By David Himbara
According to the 2018 Kagame government statistics, the number of internet users in Rwanda is 5,634,047. This statistic is hilarious. If this were true, it would mean that half of Rwanda’s 11 million people have access to the internet.
There is another surprise in the Kagame government statistics — of 5,634,047 Rwandans with internet, only 7,237 or 0.1% use fixed internet. In other words, 99.9% of Rwandans access the internet via handheld mobile devices, such as smartphones.
Three questions arise here. First, are we to believe that 99.9% of internet users that depend on mobile network can afford smartphones or such devices? Over 80% of Rwandans earn less than US$3.20 a day.
Second, if 99.9% internet users depend on mobile internet, how do they download materials, print, store, and generally conduct business on mobile devices?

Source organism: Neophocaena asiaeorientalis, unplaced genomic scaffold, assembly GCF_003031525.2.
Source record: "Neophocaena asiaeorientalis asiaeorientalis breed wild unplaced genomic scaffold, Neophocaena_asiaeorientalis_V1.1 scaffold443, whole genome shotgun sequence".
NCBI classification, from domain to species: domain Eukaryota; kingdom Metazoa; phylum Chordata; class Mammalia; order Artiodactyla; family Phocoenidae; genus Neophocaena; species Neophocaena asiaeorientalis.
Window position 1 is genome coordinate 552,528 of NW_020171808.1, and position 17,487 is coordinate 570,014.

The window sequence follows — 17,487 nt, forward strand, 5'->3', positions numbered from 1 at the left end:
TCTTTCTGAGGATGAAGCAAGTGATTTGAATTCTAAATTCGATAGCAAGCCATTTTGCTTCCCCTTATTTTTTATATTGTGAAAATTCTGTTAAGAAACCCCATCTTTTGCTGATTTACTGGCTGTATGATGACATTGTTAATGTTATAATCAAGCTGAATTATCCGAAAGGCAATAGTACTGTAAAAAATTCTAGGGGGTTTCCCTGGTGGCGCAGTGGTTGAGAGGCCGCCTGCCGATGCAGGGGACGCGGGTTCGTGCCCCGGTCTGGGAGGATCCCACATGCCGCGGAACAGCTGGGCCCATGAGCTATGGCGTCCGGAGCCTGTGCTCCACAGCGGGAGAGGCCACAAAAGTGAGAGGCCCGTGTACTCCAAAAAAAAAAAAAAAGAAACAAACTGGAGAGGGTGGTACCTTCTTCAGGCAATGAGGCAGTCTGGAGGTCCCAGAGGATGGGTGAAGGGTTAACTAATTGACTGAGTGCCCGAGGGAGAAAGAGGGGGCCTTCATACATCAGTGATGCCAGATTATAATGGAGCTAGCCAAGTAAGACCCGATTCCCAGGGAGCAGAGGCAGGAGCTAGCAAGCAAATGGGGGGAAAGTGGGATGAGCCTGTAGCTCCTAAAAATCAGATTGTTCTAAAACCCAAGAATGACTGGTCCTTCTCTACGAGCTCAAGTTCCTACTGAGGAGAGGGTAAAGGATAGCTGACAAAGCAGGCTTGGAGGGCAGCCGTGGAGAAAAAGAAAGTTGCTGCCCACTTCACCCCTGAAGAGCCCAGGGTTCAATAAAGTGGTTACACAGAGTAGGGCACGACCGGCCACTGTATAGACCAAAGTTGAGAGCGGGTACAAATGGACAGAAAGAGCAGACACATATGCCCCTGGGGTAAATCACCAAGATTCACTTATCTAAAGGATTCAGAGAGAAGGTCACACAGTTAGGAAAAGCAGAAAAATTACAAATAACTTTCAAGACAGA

Third, and more importantly, what became of Kagame US$100 million national fiber-optic backbone network that was to take the broadband to all Rwandan districts?
This infrastructure comprised a 2,300 kilometre fiber-optic telecommunications network across the country. If this were functional, surely there would be more fixed internet users than the pathetic number of 7,237.
Kagame likes to proclaim that the ”internet is a needed public utility as much as water and electricity.” He is right — except that in Rwanda, accessing water and electricity, let alone the internet remains a fantasy. That is why the Kagame government resorts to cooking statistics.